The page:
We cannot lose sight of the other epidemic we were fighting before coronavirus – knife crime.
And here’s why.
Knife and drug crime statistics released in the last few days paint very different pictures of the impact of serious youth violence and knife crime, in and out of lockdown.
The coronavirus lockdown has inevitably caused knife crime in England and Wales to fall dramatically, particularly in London. According to figures published this week by the Metropolitan Police, crime is down 14% across the board since the start of 2020, with knife crime seeing one of the biggest drops – falling by more than 25% since January.
This significant drop must be due to the unprecedented situation we are currently in. The government’s lockdown provisions to help control the spread of the virus are also effectively controlling the spread of gang and county lines beefs that are behind many of the violence statistics in England and Wales.
Others, aware of how London’s street gangs have become entrepreneurial and evolved their business models in recent years, think other factors may be contributing in part to the latest figures. For example, young people engaging with the Ask Me About Gangs Outreach programme based in Waltham Forest and part of the borough council’s gang prevention programme, have reported a slowdown in drug and county lines activity as dealers are finding their movements are far more visible now than before. However, the evidence suggests dealers may be switching to promoting drugs online, using social media, backed by postal or delivery services, far less likely to be detected by enforcement authorities. Some of the young people engaging with Ask Me’s Community Volunteers are worried that this increase in social media gang rivalry, will in turn fuel an increase in violence when life returns to a degree of normality and gang elders take revenge for ‘disrespect’ aimed at them during lockdown.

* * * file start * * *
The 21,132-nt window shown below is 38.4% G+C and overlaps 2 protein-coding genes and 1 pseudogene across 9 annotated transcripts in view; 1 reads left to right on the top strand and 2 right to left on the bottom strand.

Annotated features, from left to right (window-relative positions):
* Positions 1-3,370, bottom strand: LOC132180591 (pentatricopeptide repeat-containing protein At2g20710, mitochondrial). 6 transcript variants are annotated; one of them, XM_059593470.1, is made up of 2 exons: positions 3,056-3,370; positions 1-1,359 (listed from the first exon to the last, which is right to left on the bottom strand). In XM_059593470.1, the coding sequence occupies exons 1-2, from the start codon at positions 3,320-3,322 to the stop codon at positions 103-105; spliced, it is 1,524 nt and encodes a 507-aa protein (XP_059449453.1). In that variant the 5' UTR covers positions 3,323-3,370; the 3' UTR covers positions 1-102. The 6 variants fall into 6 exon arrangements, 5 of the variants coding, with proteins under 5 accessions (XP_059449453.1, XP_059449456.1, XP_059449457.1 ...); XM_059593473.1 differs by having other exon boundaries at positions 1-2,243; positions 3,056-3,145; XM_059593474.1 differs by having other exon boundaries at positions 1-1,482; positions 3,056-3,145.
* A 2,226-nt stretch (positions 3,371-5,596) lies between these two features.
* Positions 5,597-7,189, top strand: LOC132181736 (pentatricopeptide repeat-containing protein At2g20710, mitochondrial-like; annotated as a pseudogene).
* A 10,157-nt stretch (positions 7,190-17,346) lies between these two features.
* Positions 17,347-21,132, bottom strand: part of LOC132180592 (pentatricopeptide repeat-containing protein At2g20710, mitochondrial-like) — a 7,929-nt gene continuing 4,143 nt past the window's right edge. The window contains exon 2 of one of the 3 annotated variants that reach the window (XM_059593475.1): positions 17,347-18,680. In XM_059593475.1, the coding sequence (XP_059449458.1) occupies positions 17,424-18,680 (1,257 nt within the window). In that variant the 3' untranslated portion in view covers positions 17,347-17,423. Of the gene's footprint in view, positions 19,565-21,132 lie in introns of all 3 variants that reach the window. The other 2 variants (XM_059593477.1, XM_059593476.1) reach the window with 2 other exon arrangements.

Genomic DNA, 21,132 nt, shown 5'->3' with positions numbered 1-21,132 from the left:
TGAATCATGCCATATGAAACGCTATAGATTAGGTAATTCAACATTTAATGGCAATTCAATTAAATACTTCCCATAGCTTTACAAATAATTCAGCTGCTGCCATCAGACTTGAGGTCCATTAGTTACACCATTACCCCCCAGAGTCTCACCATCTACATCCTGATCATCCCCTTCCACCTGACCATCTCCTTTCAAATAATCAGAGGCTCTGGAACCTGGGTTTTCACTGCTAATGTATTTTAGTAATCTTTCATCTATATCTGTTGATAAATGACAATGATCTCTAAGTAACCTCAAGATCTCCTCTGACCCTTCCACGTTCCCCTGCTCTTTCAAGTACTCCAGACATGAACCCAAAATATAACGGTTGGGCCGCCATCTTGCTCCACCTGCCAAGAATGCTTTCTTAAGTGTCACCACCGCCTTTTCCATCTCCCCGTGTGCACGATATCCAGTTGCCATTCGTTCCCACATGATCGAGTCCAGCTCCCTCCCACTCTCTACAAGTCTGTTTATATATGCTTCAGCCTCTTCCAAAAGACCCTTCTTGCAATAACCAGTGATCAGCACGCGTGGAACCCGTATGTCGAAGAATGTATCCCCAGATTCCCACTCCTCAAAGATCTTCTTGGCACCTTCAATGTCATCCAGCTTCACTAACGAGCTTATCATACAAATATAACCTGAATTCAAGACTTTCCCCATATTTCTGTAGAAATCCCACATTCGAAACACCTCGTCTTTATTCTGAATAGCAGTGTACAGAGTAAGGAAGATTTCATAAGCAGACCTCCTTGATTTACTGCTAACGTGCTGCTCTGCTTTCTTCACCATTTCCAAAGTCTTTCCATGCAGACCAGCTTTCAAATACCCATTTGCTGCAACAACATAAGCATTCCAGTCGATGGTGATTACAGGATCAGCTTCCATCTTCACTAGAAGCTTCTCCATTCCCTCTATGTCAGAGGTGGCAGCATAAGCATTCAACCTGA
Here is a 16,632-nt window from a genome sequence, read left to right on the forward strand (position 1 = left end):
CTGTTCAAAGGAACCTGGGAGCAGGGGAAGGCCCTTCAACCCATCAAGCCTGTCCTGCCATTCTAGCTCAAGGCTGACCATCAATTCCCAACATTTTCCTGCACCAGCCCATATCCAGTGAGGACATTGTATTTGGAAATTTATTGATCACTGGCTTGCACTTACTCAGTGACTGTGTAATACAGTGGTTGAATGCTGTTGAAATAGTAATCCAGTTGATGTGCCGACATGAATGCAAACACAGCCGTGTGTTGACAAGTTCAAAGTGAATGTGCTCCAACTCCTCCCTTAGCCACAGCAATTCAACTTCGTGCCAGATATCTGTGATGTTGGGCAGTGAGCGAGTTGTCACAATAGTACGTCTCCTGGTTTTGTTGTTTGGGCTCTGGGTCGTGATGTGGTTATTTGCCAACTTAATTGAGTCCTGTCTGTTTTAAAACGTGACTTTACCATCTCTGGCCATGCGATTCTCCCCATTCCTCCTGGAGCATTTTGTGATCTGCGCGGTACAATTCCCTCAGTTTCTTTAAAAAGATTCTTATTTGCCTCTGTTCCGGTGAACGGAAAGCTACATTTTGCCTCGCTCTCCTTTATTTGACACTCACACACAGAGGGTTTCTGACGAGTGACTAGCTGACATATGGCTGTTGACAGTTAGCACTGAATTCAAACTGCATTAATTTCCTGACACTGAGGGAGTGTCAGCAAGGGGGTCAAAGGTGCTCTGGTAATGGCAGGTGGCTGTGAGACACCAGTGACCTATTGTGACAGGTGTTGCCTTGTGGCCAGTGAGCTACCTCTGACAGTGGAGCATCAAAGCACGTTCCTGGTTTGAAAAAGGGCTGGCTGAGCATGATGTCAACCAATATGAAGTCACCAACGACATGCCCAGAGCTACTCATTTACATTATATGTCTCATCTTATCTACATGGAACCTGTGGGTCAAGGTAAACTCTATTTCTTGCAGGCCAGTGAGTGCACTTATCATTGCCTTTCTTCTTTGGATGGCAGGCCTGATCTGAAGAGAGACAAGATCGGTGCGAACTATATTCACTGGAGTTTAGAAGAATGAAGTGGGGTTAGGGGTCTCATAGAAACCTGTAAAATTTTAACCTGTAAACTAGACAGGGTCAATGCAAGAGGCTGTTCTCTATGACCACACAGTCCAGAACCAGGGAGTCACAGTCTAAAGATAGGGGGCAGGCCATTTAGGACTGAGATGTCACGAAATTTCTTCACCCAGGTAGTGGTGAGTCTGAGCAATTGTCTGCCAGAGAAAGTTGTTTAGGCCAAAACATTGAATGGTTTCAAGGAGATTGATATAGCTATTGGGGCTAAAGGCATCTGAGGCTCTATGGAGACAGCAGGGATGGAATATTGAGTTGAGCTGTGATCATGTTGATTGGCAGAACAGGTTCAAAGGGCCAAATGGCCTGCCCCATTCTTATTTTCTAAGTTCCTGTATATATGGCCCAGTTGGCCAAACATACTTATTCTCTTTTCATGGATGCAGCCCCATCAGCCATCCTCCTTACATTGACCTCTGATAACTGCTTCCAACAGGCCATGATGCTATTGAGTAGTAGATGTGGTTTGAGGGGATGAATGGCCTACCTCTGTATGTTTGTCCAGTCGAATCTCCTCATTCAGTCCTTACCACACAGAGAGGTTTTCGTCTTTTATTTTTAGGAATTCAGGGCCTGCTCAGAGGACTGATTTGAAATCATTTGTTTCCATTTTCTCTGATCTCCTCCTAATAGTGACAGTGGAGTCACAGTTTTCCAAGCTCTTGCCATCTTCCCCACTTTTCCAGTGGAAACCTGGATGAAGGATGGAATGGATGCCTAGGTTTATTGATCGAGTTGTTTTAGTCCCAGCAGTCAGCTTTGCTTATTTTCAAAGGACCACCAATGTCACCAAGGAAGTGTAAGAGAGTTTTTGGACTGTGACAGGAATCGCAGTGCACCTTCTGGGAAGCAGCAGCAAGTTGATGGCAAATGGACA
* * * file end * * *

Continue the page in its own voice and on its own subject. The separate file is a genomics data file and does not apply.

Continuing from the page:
The National Crime Agency estimated in 2019 that there were approximately 2,200 county lines in operation across the UK exporting drugs and violent crime beyond metropolitan cities to areas that have not previously affected by them.
The latest statistics published by the Office for National Statistics for 2019, capturing data to the end of December 2019, show the extent of the problem prior to lockdown with crime in England and Wales increasing to a new record high with the highest since knife crime levels recorded since statistics were first collected in 2010-11. The number of knife related offences has increased by more than 20,000 in five years, with London now accounting for a third of them. A worrying rise in knifepoint robberies which have doubled in four years, combined with stabbings linked to increased knife carrying among young people and gang activity, account for 40,000 offences last year.